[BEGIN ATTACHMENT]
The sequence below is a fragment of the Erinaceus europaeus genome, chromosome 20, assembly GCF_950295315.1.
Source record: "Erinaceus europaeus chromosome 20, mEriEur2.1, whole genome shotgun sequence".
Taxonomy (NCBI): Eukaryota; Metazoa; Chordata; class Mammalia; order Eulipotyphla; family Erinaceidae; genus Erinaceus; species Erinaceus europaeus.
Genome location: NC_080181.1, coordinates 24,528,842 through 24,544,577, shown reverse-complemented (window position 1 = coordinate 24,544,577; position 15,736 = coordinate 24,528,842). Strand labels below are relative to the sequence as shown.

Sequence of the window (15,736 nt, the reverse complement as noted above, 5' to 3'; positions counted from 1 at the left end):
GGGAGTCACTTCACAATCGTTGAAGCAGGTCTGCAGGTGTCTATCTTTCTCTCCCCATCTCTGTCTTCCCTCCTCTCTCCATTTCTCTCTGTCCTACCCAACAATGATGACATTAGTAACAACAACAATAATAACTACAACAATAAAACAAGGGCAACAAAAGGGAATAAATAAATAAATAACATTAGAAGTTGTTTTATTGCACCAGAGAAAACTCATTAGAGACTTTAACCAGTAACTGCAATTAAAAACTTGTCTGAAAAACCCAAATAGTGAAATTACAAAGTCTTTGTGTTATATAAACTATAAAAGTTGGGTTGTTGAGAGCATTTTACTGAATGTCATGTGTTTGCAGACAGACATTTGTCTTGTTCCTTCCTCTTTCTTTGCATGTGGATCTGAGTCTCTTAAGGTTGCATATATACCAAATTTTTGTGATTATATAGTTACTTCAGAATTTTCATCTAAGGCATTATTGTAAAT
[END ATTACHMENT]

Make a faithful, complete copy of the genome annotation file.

The sequence below is a fragment of the Erinaceus europaeus genome, chromosome 20, assembly GCF_950295315.1.
Source record: "Erinaceus europaeus chromosome 20, mEriEur2.1, whole genome shotgun sequence".
Taxonomy (NCBI): Eukaryota; Metazoa; Chordata; class Mammalia; order Eulipotyphla; family Erinaceidae; genus Erinaceus; species Erinaceus europaeus.
Genome location: NC_080181.1, coordinates 24,528,842 through 24,544,577, shown reverse-complemented (window position 1 = coordinate 24,544,577; position 15,736 = coordinate 24,528,842). Strand labels below are relative to the sequence as shown.

Sequence of the window (15,736 nt, the reverse complement as noted above, 5' to 3'; positions counted from 1 at the left end):
GGGAGTCACTTCACAATCGTTGAAGCAGGTCTGCAGGTGTCTATCTTTCTCTCCCCATCTCTGTCTTCCCTCCTCTCTCCATTTCTCTCTGTCCTACCCAACAATGATGACATTAGTAACAACAACAATAATAACTACAACAATAAAACAAGGGCAACAAAAGGGAATAAATAAATAAATAACATTAGAAGTTGTTTTATTGCACCAGAGAAAACTCATTAGAGACTTTAACCAGTAACTGCAATTAAAAACTTGTCTGAAAAACCCAAATAGTGAAATTACAAAGTCTTTGTGTTATATAAACTATAAAAGTTGGGTTGTTGAGAGCATTTTACTGAATGTCATGTGTTTGCAGACAGACATTTGTCTTGTTCCTTCCTCTTTCTTTGCATGTGGATCTGAGTCTCTTAAGGTTGCATATATACCAAATTTTTGTGATTATATAGTTACTTCAGAATTTTCATCTAAGGCATTATTGTAAAT